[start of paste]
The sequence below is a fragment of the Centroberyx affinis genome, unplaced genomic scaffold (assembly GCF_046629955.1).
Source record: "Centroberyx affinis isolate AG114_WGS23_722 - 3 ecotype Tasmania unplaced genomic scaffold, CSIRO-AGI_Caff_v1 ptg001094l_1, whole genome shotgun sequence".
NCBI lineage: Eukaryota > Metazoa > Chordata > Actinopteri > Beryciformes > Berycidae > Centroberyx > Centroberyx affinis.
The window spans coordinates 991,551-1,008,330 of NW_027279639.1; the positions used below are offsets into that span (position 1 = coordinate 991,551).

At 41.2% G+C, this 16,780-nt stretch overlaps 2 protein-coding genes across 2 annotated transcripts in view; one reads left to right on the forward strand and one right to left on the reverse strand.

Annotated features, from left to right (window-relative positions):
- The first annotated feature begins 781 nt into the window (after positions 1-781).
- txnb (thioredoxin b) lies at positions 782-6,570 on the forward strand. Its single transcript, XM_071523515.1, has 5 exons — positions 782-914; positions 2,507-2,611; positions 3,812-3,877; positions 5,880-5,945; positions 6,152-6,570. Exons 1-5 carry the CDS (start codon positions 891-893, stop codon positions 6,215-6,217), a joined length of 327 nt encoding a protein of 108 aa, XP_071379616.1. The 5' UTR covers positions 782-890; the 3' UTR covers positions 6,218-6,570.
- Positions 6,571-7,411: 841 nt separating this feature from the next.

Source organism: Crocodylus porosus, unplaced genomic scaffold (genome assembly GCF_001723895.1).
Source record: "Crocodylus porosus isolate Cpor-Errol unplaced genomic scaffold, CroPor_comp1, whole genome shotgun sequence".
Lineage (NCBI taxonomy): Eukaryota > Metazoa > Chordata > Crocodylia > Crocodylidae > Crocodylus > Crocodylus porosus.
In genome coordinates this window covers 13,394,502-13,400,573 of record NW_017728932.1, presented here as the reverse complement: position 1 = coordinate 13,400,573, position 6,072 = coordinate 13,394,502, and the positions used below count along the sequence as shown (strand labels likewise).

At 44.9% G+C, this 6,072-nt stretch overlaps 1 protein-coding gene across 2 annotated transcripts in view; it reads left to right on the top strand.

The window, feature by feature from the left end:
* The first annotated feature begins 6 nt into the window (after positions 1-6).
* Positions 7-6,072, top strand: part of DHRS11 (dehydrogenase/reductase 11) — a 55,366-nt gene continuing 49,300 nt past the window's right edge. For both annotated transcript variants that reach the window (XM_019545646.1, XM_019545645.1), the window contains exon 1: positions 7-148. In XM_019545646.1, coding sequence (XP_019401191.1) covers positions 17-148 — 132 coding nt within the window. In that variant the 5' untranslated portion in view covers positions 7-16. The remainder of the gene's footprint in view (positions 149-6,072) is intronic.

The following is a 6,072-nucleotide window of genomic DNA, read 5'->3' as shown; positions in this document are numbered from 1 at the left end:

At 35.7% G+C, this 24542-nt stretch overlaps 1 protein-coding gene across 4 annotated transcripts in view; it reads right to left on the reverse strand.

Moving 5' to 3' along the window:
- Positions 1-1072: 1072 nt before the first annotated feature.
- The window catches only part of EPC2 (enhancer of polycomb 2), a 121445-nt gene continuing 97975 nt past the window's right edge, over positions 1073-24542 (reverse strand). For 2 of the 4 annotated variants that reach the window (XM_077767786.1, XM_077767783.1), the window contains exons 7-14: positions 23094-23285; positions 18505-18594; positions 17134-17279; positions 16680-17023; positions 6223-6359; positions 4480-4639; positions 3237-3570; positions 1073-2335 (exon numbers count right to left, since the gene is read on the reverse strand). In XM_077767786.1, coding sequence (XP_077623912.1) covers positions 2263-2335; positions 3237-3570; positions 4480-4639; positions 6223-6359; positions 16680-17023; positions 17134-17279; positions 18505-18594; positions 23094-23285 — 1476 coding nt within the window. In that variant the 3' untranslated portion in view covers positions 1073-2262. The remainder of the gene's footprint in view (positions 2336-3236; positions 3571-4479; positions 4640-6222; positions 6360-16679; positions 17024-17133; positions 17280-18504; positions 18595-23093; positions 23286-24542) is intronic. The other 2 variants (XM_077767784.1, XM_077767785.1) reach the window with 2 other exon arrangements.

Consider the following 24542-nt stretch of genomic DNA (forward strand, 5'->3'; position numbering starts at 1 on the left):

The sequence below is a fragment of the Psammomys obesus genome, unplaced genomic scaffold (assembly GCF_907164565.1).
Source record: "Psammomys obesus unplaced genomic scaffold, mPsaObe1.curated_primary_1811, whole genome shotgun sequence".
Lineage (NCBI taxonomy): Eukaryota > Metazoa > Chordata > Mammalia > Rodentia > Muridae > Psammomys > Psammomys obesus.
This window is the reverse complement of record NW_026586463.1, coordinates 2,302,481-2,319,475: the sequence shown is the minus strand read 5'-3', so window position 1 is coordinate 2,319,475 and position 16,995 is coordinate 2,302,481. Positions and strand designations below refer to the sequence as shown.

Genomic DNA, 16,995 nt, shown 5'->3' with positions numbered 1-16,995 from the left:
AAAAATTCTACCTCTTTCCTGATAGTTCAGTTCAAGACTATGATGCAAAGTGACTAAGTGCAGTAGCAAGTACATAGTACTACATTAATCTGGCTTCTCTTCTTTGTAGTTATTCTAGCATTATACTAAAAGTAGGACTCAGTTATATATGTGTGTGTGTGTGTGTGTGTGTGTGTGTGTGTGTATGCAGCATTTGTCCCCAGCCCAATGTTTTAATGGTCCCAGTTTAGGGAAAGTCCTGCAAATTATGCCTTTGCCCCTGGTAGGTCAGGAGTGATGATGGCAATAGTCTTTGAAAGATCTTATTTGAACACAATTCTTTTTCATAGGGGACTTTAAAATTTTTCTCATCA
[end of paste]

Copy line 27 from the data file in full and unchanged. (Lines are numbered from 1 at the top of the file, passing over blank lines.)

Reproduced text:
This window is the reverse complement of record NW_026586463.1, coordinates 2,302,481-2,319,475: the sequence shown is the minus strand read 5'-3', so window position 1 is coordinate 2,319,475 and position 16,995 is coordinate 2,302,481. Positions and strand designations below refer to the sequence as shown.